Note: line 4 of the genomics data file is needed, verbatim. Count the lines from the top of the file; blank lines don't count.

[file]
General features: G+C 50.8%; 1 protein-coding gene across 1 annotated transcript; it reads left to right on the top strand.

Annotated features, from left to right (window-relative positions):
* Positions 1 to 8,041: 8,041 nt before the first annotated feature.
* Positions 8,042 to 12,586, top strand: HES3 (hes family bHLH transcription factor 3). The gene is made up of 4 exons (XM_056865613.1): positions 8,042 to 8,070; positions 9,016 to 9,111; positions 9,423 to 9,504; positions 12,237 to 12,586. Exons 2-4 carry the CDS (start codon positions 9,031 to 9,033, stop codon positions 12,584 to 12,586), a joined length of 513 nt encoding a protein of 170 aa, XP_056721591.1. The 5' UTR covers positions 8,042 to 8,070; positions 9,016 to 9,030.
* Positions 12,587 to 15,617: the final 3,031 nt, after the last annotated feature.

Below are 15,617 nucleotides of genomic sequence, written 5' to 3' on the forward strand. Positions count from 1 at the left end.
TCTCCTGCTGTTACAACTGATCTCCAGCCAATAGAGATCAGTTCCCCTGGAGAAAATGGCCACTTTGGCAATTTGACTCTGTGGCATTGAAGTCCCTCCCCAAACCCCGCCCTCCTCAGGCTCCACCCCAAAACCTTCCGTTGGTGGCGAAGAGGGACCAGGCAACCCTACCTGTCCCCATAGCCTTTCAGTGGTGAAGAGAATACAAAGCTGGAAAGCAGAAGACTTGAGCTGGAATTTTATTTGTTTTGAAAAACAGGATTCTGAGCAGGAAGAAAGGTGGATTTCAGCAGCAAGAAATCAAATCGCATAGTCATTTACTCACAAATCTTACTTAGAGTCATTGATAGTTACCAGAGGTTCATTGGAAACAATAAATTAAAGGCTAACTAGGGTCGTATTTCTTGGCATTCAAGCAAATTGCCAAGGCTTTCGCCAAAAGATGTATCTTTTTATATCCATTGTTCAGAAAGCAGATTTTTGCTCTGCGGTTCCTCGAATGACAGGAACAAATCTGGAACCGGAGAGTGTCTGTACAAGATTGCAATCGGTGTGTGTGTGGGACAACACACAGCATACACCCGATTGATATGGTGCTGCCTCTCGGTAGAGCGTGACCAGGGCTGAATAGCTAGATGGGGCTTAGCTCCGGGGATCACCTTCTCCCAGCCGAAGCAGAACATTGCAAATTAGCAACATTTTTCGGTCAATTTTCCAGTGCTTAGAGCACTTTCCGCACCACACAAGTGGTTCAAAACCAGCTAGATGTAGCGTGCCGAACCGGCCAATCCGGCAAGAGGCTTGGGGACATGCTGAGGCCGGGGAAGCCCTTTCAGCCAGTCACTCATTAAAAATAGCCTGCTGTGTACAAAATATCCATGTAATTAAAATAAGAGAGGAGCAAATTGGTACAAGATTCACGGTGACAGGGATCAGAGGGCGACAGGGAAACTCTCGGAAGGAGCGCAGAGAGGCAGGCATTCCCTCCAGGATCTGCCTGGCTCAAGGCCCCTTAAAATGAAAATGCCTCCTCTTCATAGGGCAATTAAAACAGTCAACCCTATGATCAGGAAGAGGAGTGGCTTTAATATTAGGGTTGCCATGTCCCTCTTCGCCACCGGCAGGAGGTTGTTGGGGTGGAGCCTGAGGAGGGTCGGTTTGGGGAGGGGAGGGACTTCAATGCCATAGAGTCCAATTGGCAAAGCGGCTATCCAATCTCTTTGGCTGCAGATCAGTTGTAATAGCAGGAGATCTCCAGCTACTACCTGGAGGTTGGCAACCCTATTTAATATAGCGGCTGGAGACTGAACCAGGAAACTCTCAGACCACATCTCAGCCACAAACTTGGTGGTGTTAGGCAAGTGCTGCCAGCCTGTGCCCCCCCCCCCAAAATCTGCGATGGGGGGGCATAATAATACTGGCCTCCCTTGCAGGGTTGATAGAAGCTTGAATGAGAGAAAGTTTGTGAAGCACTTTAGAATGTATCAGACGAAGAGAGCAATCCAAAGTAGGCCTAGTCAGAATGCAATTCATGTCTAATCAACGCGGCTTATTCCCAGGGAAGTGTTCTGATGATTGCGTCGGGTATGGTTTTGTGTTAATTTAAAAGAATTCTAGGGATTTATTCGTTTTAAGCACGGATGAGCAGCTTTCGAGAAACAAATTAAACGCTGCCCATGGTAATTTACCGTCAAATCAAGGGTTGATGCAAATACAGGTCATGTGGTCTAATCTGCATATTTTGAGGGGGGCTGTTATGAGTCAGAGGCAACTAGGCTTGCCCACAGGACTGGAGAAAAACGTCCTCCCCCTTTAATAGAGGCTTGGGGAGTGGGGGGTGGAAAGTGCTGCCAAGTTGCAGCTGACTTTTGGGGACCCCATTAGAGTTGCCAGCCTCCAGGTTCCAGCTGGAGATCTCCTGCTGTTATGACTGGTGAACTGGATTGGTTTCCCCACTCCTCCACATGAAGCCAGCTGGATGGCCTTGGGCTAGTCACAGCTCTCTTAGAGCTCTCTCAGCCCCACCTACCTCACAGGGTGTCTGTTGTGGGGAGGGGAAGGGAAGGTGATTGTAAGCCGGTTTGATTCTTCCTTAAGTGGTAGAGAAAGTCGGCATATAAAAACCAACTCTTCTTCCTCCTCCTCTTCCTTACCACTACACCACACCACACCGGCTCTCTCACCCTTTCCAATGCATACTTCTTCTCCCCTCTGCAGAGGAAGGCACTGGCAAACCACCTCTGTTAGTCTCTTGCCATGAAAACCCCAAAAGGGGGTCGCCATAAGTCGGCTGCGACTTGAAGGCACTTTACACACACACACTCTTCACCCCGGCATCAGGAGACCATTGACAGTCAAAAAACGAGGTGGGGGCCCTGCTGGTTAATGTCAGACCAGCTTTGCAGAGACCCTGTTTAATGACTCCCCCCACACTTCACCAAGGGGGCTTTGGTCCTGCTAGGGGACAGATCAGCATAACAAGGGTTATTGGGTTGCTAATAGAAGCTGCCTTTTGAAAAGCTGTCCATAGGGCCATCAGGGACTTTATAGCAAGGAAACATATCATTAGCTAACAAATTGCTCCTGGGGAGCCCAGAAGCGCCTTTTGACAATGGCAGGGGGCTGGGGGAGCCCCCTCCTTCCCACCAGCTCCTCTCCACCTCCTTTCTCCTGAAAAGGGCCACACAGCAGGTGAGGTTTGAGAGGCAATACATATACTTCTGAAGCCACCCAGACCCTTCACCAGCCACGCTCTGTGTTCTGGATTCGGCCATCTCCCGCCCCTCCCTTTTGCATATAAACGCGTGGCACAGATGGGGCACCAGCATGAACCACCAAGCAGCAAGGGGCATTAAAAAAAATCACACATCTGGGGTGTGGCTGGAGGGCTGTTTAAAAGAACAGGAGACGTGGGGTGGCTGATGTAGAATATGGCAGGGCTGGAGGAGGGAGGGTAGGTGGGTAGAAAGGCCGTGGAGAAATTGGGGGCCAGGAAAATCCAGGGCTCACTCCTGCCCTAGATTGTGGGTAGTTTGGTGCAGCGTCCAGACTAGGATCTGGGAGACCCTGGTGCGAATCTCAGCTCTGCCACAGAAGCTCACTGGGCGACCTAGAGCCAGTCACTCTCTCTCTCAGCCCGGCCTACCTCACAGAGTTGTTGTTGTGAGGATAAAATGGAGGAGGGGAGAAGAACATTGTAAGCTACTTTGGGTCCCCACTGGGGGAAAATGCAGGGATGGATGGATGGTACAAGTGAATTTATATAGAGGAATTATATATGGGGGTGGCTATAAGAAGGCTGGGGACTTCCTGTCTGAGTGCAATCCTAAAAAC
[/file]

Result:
* Positions 8,042 to 12,586, top strand: HES3 (hes family bHLH transcription factor 3). The gene is made up of 4 exons (XM_056865613.1): positions 8,042 to 8,070; positions 9,016 to 9,111; positions 9,423 to 9,504; positions 12,237 to 12,586. Exons 2-4 carry the CDS (start codon positions 9,031 to 9,033, stop codon positions 12,584 to 12,586), a joined length of 513 nt encoding a protein of 170 aa, XP_056721591.1. The 5' UTR covers positions 8,042 to 8,070; positions 9,016 to 9,030.